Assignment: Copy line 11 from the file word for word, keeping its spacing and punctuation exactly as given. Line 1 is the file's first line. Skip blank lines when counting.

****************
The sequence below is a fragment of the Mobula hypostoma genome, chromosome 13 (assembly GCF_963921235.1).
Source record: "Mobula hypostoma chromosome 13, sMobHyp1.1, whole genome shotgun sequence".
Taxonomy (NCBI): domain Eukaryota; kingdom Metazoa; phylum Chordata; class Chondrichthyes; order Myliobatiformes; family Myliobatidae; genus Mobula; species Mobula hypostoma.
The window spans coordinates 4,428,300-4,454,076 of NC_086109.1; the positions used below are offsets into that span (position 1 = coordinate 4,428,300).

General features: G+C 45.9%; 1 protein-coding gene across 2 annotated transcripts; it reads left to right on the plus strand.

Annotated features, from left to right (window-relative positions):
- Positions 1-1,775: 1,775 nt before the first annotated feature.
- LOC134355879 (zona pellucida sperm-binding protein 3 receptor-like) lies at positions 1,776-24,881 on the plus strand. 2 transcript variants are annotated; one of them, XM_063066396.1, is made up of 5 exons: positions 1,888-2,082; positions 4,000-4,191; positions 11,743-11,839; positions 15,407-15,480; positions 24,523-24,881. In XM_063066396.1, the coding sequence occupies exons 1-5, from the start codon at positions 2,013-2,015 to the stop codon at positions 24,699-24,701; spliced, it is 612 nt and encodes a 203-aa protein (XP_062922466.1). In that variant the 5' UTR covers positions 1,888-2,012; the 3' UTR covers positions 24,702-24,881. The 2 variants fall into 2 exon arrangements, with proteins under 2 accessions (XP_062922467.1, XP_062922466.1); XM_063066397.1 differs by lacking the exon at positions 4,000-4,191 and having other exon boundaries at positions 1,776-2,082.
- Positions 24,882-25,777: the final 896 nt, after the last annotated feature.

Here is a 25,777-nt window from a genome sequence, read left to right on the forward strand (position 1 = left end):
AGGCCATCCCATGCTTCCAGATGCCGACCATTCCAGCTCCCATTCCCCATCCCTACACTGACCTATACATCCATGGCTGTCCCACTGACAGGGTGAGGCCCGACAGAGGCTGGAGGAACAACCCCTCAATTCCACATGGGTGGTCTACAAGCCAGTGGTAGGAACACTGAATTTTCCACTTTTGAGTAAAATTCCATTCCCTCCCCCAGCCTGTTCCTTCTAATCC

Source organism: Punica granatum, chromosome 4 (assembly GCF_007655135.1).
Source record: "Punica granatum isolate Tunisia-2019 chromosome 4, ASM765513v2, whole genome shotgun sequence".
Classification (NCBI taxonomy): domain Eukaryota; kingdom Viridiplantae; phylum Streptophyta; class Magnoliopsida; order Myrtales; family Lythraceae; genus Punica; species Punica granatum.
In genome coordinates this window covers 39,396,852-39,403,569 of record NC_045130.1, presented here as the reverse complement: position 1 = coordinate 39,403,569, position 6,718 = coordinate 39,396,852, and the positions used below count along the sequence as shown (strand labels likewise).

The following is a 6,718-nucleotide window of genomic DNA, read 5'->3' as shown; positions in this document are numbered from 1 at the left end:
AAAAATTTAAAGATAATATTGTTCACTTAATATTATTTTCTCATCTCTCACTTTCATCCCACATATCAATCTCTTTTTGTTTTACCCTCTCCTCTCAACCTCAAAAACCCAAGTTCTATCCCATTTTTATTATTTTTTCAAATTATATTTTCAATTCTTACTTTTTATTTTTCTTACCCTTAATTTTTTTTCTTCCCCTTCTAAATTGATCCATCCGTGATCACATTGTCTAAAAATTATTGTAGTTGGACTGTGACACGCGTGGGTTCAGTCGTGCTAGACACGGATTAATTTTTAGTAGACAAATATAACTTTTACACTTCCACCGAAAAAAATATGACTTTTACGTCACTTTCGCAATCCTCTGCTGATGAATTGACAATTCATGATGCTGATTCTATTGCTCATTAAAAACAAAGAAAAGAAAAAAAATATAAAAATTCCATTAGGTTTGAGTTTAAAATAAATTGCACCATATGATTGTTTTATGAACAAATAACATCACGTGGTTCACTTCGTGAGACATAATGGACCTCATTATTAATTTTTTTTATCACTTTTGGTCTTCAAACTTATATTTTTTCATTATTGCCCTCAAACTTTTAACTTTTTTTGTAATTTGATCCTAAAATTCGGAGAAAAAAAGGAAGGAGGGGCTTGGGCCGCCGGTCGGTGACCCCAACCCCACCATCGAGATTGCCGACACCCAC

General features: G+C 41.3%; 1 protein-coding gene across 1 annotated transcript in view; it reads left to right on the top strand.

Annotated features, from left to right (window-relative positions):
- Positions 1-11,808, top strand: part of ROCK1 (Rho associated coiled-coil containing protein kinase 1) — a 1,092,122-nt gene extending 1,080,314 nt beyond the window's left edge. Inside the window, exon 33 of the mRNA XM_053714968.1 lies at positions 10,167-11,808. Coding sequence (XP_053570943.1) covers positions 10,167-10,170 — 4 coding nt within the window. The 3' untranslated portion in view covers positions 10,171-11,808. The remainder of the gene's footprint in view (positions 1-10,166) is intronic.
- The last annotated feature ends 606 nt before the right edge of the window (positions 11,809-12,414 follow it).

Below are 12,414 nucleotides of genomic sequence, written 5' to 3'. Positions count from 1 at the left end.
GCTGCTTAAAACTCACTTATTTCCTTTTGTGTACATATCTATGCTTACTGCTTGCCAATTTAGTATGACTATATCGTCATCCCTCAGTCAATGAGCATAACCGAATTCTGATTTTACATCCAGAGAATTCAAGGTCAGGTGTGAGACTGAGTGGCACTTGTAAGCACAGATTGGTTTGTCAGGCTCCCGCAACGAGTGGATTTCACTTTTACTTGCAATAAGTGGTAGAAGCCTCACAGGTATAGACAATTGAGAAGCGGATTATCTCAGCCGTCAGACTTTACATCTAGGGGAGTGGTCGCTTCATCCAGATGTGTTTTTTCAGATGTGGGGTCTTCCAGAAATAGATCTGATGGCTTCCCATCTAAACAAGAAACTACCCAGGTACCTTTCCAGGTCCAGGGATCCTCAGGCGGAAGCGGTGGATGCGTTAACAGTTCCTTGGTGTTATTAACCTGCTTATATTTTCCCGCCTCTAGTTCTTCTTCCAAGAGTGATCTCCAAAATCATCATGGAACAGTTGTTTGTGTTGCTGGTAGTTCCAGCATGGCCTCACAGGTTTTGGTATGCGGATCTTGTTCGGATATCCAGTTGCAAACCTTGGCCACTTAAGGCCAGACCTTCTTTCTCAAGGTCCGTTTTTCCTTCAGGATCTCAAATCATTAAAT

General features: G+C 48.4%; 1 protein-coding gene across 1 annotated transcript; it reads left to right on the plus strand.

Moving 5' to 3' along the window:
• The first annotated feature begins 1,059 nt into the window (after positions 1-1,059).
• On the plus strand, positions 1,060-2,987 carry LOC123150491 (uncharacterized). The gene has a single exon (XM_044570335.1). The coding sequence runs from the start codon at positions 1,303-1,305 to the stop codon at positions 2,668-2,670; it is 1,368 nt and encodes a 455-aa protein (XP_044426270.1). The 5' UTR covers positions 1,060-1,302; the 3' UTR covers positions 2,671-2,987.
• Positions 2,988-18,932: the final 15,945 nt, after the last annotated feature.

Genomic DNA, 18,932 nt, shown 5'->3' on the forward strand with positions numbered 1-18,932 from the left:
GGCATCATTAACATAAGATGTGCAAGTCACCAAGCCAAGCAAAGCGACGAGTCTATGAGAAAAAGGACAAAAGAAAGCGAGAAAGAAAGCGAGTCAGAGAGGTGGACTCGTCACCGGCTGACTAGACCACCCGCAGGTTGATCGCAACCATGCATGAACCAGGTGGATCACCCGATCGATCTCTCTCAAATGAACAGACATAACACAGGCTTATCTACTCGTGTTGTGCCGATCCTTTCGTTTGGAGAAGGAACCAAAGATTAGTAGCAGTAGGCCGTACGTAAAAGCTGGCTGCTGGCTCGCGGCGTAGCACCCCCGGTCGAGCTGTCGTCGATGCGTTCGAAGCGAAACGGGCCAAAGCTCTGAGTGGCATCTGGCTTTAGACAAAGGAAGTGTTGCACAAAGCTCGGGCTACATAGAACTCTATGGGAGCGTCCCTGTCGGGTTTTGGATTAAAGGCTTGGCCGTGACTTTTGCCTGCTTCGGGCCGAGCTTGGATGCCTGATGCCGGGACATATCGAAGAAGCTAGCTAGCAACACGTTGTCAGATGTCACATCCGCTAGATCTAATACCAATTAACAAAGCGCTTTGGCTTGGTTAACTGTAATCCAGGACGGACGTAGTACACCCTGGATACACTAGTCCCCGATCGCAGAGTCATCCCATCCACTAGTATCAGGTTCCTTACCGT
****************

AGGCCATCCCATGCTTCCAGATGCCGACCATTCCAGCTCCCATTCCCCATCCCTACACTGACCTATACATCCATGGCTGTCCCACTGACAGGGTGAGGCCCGACAGAGGCTGGAGGAACAACCCCTCAATTCCACATGGGTGGTCTACAAGCCAGTGGTAGGAACACTGAATTTTCCACTTTTGAGTAAAATTCCATTCCCTCCCCCAGCCTGTTCCTTCTAATCC